The ddrescue tool (no underscore) is part of the GNU Project and takes the basic algorithm of dd_rescue further. ddrescue tries to recover all of the good data from the device first and then divides and conquers the remaining bad blocks until it has tried to recover the entire drive. Another added feature of ddrescue is that it optionally can maintain a log file of what it already has recovered, so you can stop the program and then resume later right where you left off. This is useful when you believe ddrescue has recovered the bulk of the good data. You can stop the program and make a copy of the mostly complete image, so you can attempt to repair it, and then start ddrescue again to complete the image.

Prepare to Image

The first thing you will need when creating an image of your failed drive is another drive of equal or greater size to store the image. If you plan to use the second drive as a replacement, you probably will want to image directly from one device to the next. However, if you just want to mount the image and recover particular files, or want to store the image on an already-formatted partition or want to recover from another computer, you likely will create the image as a file. If you do want to image to a file, your job will be simpler if you image one partition from the drive at a time. That way, it will be easier to mount and fsck the image later.

The ddrescue program is available as a package (ddrescue in Debian and Ubuntu), or you can download and install it from the project page. Note that if you are trying to recover the main disk of a system, you clearly will need to recover either using a second system or find a rescue disk that has ddrescue or can install it live (Knoppix fits the bill, for instance).

Run ddrescue

Once ddrescue is installed, it is relatively simple to run. The first argument is the device you want to image. The second argument is the device or file to which you want to image. The optional third argument is the path to a log file ddrescue can maintain so that it can resume. For our example, let's say I have a failing hard drive at /dev/sda and have mounted a large partition to store the image at /mnt/recovery/. I would run the following command to rescue the first partition on /dev/sda:

$ sudo ddrescue /dev/sda1 /mnt/recovery/sda1_image.img
Press Ctrl-C to interrupt
Initial status (read from logfile)
rescued: 0 B, errsize: 0 B, errors: 0
Current status
rescued: 349372 kB, errsize: 0 B, current rate: 19398 kB/s
ipos: 349372 kB, errors: 0, average rate: 16162 kB/s
opos: 349372 kB

Note that you need to run ddrescue with root privileges. Also notice that I specified /dev/sda1 as the source device, as I wanted to image to a file. If I were going to output to another hard drive device (like /dev/sdb), I would have specified /dev/sda instead. If there were more than one partition on this drive that I wanted to recover, I would repeat this command for each partition and save each as its own image.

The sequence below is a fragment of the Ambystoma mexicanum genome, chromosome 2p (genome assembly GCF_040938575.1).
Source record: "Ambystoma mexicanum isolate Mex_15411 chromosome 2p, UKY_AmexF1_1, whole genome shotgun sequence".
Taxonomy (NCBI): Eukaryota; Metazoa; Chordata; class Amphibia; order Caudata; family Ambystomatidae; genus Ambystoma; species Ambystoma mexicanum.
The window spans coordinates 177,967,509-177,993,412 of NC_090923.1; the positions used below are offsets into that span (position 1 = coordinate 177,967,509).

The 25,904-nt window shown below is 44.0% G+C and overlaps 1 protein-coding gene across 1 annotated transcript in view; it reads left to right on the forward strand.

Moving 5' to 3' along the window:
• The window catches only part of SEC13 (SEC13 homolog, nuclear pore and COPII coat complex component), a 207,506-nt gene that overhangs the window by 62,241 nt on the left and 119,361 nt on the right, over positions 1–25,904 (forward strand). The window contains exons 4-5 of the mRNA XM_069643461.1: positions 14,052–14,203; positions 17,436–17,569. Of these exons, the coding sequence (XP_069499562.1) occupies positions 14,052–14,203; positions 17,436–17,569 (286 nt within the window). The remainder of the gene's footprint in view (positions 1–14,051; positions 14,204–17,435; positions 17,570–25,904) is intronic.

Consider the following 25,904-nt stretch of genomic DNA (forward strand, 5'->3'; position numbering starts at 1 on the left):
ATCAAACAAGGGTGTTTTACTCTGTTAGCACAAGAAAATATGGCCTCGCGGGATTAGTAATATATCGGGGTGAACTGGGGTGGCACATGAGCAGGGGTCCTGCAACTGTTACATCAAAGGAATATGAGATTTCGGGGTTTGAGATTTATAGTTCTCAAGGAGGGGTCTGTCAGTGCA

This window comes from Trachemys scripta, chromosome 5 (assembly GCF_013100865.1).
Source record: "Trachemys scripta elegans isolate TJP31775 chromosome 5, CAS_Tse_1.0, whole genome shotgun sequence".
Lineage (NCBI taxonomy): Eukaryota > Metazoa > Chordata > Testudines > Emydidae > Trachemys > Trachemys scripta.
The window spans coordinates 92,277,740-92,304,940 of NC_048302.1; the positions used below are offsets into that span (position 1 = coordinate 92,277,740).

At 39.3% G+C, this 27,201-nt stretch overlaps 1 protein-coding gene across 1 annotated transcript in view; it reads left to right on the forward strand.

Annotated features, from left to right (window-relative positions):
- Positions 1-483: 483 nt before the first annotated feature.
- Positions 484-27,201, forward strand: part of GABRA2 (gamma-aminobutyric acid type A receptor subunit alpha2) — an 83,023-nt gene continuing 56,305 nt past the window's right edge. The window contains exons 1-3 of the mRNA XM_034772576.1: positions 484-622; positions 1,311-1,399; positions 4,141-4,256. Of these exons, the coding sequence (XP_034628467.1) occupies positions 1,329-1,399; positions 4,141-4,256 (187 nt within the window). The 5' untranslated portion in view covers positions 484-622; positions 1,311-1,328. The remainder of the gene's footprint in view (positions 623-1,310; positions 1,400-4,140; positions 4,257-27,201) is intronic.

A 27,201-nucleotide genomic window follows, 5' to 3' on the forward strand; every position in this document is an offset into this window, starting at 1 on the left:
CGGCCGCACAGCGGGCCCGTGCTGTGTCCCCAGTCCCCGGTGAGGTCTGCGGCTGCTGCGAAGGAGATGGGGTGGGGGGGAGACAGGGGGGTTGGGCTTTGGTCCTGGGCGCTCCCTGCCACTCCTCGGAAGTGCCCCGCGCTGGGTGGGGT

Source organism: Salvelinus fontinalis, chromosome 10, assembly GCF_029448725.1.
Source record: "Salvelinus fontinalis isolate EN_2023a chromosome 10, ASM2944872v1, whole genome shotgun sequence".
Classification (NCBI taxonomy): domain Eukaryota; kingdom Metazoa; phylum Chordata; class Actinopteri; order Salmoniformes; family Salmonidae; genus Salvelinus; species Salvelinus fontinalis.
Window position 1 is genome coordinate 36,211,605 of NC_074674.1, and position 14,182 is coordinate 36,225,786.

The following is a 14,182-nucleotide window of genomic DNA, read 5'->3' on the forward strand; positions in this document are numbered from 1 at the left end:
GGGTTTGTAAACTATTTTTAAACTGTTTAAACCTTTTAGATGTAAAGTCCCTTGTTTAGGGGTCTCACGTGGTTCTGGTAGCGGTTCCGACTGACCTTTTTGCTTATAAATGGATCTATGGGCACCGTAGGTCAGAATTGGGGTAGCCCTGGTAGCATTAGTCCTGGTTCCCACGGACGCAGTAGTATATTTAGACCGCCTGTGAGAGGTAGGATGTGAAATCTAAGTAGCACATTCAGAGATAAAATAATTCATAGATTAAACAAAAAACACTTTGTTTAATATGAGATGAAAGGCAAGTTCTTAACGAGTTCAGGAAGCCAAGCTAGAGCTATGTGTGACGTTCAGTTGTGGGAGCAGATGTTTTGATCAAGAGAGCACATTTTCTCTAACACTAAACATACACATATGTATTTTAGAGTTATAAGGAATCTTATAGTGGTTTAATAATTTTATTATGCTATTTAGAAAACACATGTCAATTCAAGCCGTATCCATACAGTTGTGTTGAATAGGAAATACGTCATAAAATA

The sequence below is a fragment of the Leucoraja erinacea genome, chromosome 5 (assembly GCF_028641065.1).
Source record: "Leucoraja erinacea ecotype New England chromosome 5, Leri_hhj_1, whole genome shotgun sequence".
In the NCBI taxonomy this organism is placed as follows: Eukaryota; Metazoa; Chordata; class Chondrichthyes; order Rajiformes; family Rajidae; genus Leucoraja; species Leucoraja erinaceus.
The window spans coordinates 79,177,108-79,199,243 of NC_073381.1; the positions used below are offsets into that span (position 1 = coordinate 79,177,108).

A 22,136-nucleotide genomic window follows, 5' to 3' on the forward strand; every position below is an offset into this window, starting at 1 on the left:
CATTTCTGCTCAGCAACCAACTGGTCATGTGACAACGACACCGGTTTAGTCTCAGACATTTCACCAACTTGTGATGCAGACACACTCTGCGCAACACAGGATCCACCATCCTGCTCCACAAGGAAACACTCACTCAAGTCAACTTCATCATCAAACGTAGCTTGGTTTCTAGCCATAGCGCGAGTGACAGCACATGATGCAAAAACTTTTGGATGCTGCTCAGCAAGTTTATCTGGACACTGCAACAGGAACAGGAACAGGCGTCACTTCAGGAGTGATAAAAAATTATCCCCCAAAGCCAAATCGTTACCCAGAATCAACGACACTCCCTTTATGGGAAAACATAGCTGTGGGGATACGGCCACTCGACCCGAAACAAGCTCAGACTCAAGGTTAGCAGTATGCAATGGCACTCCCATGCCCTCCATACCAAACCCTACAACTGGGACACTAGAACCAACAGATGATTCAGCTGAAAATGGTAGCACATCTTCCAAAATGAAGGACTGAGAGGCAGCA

As you can see, a great thing about ddrescue is that it gives you constantly updating output, so you can gauge your progress as you rescue the partition. In fact, in some circumstances, I prefer using ddrescue over dd for regular imaging as well, just for the progress output. Having constant progress output additionally is useful when considering how long it can take to rescue a failing drive. In some circumstances, it even can take a few days, depending on the size of the drive, so it's good to know how far along you are.

Repair the Image Filesystem

Once you have a complete image of your drive or partition, the next step is to repair the filesystem. Presumably, there were bad blocks and areas that ddrescue could not recover, so the goal here is to attempt to repair enough of the filesystem so you at least can mount it. Now, if you had imaged to another hard drive, you would run the fsck against individual partitions on the drive. In my case, I created an image file, so I can run fsck directly against the file:

$ sudo fsck -y /mnt/recovery/sda1_image.img

I'm assuming I will encounter errors on the filesystem, so I added the -y option, which will make fsck go ahead and attempt to repair all of the errors without prompting me.

Mount the Image

Once the fsck has completed, I can attempt to mount the filesystem and recover my important files. If you imaged to a complete hard drive and want to try to boot from it, after you fsck each partition, you would try to mount them individually and see whether you can read from them, and then swap the drive into your original computer and try to boot from it. In my example here, I just want to try to recover some important files from this image, so I would mount the image file loopback:

$ sudo mount -o loop /mnt/recovery/sda1_image.img /mnt/image

Now I can browse through /mnt/image and hope that my important files weren't among the corrupted blocks.

Method of Last Resort

Unfortunately in some cases, a hard drive has far too many errors for fsck to correct. In these situations, you might not even be able to mount the filesystem at all. If this happens, you aren't necessarily completely out of luck. Depending on what type of files you want to recover, you may be able to pull the information you need directly from the image. If, for instance, you have a critical term paper or other document you need to retrieve from the machine, simply run the strings command on the image and output to a second file: